THE myth that currency drives the wool market was once again shattered this week.
The US dollar has risen 4.5 percent against the Australian dollar over the Easter recess.
It was hoped that this would stimulate the market after the disappointing March series of auction sales were followed by a lacklustre run up to the recess.
Although most qualities were marginally dearer in Australian dollar terms, all fell in US dollar terms, with the benchmark Eastern Market Indicator down US40 cents for the week to drop below 1000-cent mark for the first time since January.
Forward market volumes remain frustratingly low with price levels relatively stable. Activity was limited to the finer wools, with trades spread across winter into early spring relatively flat to cash.
Buyers are still wary of the risks as we move forward. Offshore customers continue to be cautious committing too far forward with logistical and pandemic concern still in the front of their minds. This mentality on risk has not impeded bidding into 2023 as buyers look to hedge long-term positions, but understandingly tempered pricing.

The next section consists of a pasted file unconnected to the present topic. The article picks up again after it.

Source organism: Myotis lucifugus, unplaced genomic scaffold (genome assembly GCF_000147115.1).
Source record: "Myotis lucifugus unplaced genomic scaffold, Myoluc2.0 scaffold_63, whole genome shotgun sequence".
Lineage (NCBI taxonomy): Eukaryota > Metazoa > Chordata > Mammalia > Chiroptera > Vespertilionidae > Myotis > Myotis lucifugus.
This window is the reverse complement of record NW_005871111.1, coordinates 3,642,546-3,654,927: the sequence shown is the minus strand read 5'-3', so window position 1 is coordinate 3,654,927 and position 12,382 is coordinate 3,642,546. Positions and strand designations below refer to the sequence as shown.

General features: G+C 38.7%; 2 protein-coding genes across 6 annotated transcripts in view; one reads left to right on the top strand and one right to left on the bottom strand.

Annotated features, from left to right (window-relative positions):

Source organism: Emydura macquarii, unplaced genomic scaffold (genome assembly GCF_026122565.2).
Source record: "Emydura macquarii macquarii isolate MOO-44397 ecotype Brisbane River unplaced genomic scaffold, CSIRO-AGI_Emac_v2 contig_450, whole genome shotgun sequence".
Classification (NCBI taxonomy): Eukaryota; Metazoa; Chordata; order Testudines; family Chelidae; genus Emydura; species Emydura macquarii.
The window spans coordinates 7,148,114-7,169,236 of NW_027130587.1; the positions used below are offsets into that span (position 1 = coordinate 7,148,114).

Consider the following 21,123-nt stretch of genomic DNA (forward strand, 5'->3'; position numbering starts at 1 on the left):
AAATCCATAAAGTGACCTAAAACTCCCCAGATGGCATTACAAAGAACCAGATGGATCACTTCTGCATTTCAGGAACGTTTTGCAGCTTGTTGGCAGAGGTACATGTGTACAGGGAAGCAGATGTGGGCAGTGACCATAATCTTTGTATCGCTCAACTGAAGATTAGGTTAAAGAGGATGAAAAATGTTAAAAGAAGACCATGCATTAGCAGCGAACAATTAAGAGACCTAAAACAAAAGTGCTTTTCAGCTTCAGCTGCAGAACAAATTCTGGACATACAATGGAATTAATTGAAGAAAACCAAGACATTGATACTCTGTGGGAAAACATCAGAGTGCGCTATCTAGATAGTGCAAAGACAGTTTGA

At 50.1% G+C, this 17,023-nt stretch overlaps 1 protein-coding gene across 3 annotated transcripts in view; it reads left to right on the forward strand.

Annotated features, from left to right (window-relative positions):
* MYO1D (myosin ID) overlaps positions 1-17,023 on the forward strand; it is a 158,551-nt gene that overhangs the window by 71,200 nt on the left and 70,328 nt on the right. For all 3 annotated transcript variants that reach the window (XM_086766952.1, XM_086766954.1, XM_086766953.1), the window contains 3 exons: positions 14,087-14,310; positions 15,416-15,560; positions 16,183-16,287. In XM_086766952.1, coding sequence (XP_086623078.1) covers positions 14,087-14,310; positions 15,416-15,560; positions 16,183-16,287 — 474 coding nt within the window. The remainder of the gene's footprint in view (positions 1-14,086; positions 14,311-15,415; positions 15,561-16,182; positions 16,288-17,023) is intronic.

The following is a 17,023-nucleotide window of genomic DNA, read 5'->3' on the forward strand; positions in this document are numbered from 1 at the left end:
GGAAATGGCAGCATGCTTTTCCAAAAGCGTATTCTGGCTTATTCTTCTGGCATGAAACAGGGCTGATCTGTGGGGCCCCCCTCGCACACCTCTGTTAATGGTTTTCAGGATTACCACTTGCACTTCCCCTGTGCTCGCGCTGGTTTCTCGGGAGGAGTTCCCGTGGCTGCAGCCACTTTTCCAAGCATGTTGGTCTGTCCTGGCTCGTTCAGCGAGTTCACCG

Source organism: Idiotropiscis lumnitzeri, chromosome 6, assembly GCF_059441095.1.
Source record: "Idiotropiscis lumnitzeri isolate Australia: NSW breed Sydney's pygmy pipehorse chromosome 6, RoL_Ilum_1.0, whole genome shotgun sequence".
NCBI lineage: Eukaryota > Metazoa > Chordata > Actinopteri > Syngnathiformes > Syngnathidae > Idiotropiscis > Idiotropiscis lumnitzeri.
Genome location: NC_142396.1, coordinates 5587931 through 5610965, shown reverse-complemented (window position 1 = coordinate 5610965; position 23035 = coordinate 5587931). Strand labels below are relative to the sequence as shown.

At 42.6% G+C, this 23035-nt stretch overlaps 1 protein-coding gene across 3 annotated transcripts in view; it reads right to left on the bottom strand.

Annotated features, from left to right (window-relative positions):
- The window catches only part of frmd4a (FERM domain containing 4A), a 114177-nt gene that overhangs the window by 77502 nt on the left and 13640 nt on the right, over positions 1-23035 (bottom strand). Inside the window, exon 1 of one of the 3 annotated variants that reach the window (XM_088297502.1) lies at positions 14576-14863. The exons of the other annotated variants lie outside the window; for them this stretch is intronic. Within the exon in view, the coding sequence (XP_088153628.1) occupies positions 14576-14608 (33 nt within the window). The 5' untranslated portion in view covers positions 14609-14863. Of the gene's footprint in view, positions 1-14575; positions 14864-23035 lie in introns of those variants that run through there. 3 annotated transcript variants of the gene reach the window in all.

The 19 micron contract is bid at 1650 cents throughout 2023 and this level represents a 2.5pc discount to cash and sits in the 65th percentile of prices for the last decade.
Next week, we anticipate much of the same. Hopefully, the lower dollar will stimulate better export activity, but the headwinds are the same. Buyers will hopefully be looking to hedge some short and medium-term sales and present growers with some opportunities.
We expect these will be at best around cash with modest discounts into the spring. Valuing price certainty the well-worn theme for the week.
This week’s trades
May 19 micron 1690 cents 5 tonnes
July 19 micron 1680 cents 5 tonnes
July 19.5 micron 1530 cents 2 tonnes
Aug 19 micron 1680 cents 5 tonnes
Sept 19 micron 1670 cents 10 tonnes
Total 27 tonnes